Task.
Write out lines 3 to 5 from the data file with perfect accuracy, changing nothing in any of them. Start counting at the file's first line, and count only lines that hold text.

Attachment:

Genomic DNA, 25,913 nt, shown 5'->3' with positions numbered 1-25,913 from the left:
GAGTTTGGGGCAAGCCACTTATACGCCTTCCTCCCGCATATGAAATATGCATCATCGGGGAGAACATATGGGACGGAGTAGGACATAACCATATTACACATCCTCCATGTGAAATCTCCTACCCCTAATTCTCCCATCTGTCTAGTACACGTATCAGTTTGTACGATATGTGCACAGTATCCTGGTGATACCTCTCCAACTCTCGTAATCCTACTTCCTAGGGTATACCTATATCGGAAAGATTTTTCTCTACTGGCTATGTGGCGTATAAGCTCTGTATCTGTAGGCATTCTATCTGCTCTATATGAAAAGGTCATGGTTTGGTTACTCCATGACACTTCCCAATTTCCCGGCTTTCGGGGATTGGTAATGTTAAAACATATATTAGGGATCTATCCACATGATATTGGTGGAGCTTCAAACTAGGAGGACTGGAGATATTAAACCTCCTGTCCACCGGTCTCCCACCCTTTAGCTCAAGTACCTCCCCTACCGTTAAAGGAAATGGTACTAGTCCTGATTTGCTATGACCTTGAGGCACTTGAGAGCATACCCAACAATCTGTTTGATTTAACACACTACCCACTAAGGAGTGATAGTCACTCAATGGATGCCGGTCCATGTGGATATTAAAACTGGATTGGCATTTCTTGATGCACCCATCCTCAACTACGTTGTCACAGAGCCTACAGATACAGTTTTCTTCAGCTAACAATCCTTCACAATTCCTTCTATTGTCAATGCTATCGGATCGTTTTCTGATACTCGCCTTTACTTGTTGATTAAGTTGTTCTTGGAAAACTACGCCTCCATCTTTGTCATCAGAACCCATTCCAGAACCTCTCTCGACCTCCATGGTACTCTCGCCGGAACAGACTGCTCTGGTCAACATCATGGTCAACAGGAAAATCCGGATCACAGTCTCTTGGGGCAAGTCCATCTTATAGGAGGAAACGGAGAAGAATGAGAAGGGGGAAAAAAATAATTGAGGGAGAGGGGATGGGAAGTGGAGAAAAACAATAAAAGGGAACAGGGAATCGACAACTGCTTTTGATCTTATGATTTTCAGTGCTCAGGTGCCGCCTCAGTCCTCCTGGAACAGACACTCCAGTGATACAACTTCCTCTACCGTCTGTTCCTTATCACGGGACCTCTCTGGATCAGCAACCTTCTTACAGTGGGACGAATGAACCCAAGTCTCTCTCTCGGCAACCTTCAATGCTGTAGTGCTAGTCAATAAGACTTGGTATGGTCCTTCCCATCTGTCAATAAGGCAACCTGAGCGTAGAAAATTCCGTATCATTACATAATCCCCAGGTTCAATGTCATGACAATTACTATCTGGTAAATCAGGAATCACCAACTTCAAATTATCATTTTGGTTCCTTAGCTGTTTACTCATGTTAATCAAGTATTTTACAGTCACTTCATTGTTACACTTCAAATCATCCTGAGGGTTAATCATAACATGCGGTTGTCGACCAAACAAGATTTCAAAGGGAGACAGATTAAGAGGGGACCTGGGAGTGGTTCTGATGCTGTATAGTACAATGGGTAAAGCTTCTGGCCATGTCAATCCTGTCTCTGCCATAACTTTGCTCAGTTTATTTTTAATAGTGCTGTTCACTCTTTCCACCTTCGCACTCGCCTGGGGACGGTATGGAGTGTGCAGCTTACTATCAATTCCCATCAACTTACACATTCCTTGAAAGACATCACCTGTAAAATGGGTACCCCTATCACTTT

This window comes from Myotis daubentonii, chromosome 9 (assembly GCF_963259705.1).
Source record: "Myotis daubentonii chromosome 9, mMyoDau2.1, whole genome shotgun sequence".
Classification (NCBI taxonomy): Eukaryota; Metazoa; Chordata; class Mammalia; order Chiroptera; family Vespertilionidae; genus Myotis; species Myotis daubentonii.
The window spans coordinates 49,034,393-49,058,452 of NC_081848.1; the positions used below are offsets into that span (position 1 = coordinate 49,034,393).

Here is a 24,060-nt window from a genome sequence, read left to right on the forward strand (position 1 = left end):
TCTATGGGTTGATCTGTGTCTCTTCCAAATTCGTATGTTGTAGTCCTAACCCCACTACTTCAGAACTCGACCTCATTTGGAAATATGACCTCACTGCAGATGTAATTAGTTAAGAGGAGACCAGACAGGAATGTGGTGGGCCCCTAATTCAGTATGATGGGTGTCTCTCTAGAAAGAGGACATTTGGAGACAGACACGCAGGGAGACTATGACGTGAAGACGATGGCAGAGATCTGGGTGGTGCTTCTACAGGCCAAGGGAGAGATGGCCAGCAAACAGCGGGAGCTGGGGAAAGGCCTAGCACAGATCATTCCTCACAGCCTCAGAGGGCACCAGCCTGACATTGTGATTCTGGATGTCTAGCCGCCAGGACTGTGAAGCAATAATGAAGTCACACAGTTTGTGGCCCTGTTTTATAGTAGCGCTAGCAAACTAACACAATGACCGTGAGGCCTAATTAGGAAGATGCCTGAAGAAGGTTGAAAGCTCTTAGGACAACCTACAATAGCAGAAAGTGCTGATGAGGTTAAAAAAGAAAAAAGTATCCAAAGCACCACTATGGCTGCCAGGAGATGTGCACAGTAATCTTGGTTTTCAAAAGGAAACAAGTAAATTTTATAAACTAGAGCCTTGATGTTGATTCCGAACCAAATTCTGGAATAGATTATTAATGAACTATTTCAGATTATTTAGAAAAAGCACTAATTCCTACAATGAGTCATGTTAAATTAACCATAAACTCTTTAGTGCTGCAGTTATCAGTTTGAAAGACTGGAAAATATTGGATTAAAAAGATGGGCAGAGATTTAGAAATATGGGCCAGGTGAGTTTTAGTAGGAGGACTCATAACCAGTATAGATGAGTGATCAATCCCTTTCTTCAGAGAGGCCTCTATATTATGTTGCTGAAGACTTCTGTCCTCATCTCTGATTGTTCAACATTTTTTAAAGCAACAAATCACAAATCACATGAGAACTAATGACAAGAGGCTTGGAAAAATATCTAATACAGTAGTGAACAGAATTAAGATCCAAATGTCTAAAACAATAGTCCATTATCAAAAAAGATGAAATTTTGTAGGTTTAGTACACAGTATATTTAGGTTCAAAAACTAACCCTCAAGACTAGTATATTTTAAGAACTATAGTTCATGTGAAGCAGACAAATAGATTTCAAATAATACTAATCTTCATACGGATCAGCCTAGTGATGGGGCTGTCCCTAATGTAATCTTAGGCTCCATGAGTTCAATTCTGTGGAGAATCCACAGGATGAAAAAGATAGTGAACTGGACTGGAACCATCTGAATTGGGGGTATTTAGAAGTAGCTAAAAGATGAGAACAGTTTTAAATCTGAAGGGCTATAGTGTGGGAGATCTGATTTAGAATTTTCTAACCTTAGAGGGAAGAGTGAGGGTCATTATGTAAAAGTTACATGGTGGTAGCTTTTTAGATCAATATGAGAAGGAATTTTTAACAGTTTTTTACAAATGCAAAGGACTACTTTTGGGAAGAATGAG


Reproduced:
This window comes from Myotis daubentonii, chromosome 9 (assembly GCF_963259705.1).
Source record: "Myotis daubentonii chromosome 9, mMyoDau2.1, whole genome shotgun sequence".
Classification (NCBI taxonomy): Eukaryota; Metazoa; Chordata; class Mammalia; order Chiroptera; family Vespertilionidae; genus Myotis; species Myotis daubentonii.